Several antibacterial compounds can no longer be added to consumer soaps sold in the United States, the Food and Drug Administration ruled last week. Two of the most commonly used compounds — triclosan and triclocarban — have been found to harm animals.
Stanford's Stephen Luby, MD, a professor of medicine, led a 2005 study that helped inform the FDA's decision, and he recently discussed the issues in a Q&A with the Woods Institute for the Environment. An excerpt:
How did your 2005 study in Pakistan shed light on the question of antibacterial soap’s efficacy?
That study compared the health outcomes from antibacterial soap and soap that was indistinguishable from and otherwise chemically identical to the antibacterial soap, but without triclocarban. Compared with a control group who received school supplies, children living in households who received soap and handwashing promotion had 52 percent less diarrhea, 50 percent less pneumonia and 45 percent less impetigo. Impetigo, a skin infection, was a particularly important outcome, because laboratory studies had suggested that triclocarban would have antibacterial activity against the organisms that most commonly caused impetigo. There was, however, no difference in any of the health outcomes between children living in households who received the plain soap compared with children who received the antibacterial soap.
The study was influential, because its blinded design and large size provided a rigorous test of the hypothesis of the health benefit of antibacterial soap. The finding that there was a major benefit to handwashing was an important outcome and demonstrated that people were using the soap fine. Thus, the absence of any additional benefit with the antibacterial compound was a scientifically persuasive negative finding.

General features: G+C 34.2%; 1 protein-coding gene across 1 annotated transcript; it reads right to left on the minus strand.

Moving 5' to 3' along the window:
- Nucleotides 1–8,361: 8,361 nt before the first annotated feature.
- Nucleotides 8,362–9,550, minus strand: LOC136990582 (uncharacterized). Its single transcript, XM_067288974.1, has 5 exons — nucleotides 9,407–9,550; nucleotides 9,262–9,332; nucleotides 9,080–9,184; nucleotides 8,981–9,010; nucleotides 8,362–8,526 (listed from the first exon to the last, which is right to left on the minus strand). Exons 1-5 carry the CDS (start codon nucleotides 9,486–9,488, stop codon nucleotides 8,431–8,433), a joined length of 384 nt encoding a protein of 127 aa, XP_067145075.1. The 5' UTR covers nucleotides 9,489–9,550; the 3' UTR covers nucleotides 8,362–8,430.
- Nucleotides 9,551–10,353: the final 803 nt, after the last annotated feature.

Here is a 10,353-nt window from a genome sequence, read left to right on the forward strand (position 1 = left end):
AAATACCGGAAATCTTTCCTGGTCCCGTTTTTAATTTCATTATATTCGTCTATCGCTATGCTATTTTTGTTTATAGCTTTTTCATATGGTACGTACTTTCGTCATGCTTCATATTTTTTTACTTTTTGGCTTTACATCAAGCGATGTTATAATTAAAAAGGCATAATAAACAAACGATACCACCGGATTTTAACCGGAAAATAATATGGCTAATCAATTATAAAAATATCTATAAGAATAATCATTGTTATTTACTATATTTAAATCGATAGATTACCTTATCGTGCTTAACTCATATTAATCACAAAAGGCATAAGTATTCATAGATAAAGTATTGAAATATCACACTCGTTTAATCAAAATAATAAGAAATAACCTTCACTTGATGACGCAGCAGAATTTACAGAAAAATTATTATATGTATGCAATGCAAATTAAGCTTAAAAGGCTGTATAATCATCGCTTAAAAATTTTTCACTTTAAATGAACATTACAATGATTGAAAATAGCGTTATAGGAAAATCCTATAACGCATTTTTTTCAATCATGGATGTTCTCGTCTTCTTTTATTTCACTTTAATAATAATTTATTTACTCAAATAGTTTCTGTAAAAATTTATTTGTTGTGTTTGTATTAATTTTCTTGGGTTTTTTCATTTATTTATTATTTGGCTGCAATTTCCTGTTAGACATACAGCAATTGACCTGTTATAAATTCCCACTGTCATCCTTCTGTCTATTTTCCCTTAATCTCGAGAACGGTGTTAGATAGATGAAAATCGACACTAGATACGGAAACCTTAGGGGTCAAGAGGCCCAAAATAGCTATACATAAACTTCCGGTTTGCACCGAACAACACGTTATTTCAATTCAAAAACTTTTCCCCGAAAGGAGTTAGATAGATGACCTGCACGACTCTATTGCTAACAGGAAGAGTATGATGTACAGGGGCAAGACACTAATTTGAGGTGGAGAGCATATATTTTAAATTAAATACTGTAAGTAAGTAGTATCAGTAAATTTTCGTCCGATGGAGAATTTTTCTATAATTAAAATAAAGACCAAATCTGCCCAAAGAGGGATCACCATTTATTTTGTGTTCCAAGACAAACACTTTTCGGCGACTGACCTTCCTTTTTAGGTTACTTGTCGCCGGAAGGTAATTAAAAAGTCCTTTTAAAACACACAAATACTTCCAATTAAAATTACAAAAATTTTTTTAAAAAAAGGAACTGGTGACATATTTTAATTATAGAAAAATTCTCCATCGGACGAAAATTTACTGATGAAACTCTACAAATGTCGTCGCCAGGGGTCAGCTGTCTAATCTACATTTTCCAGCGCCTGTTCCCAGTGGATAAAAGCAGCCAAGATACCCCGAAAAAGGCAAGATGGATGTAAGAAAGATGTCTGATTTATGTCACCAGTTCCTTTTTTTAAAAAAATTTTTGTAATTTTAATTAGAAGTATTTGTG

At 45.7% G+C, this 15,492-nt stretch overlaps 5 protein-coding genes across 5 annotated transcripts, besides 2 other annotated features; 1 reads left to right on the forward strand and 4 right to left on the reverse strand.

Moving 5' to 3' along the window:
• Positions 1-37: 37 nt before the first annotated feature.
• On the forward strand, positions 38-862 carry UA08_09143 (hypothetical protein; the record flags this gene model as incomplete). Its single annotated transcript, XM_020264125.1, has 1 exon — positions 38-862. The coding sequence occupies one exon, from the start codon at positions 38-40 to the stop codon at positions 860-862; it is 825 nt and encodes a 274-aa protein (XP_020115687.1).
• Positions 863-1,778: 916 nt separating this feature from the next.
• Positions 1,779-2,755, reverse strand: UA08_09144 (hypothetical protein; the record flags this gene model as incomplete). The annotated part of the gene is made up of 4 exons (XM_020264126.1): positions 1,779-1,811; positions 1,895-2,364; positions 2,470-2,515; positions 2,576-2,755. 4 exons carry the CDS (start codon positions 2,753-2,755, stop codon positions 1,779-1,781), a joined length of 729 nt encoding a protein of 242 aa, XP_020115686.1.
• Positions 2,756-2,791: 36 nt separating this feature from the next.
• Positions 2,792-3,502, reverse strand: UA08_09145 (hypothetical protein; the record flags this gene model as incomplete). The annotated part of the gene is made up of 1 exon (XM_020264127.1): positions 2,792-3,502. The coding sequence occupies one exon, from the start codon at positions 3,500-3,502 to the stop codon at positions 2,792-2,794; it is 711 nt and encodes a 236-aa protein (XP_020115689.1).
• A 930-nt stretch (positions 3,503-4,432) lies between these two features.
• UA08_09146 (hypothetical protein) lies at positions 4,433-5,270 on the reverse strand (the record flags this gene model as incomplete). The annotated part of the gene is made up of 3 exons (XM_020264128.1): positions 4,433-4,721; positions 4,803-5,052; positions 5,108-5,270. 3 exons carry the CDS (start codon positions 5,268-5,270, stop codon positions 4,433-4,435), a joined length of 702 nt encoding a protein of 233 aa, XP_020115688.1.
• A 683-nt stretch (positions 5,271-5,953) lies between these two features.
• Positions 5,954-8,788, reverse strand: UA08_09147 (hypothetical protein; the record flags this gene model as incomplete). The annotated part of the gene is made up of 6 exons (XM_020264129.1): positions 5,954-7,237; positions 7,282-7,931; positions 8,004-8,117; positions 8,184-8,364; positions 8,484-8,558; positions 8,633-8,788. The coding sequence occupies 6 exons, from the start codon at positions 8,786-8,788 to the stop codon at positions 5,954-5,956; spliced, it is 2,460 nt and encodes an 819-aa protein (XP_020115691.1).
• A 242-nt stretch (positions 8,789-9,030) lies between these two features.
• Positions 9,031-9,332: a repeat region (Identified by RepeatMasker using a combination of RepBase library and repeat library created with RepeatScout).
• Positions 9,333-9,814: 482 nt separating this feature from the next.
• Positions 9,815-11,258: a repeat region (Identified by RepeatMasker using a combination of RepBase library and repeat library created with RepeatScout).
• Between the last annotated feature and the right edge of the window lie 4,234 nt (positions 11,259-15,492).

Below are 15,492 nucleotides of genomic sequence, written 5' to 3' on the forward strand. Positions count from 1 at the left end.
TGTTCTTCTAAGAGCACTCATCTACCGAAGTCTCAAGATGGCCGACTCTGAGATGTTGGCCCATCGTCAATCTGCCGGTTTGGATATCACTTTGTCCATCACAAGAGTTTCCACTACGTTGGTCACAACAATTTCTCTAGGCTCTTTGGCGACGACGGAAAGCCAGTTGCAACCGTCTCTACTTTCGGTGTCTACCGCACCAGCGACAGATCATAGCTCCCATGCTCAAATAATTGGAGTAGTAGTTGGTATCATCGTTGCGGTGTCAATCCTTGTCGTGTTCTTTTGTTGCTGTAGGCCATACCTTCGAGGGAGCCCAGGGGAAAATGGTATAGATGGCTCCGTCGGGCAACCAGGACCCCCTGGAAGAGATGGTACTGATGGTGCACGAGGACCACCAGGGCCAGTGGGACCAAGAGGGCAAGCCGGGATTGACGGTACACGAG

This decision required industry groups to provide compelling evidence the compounds provided a benefit, which they apparently were unable to do, Luby said. But that doesn't mean the products are extremely dangerous, he said:
I think it would be fine for people to use the rest of the antibacterial soap that is sitting around the house. That said, we can all be grateful that going forward neither they nor the environment needs to be exposed to these antibacterial compounds.
Interestingly, the ban does not extend to all consumer products, such as toothpaste.
Previously: FDA changes regulatino for antibiotic use in animals, Using video surveillance to gain insights into hand washing behavior and Researchers challenge conventional wisdom to identify source of lead contamination in Bangladesh
Photo by Lisa Salamida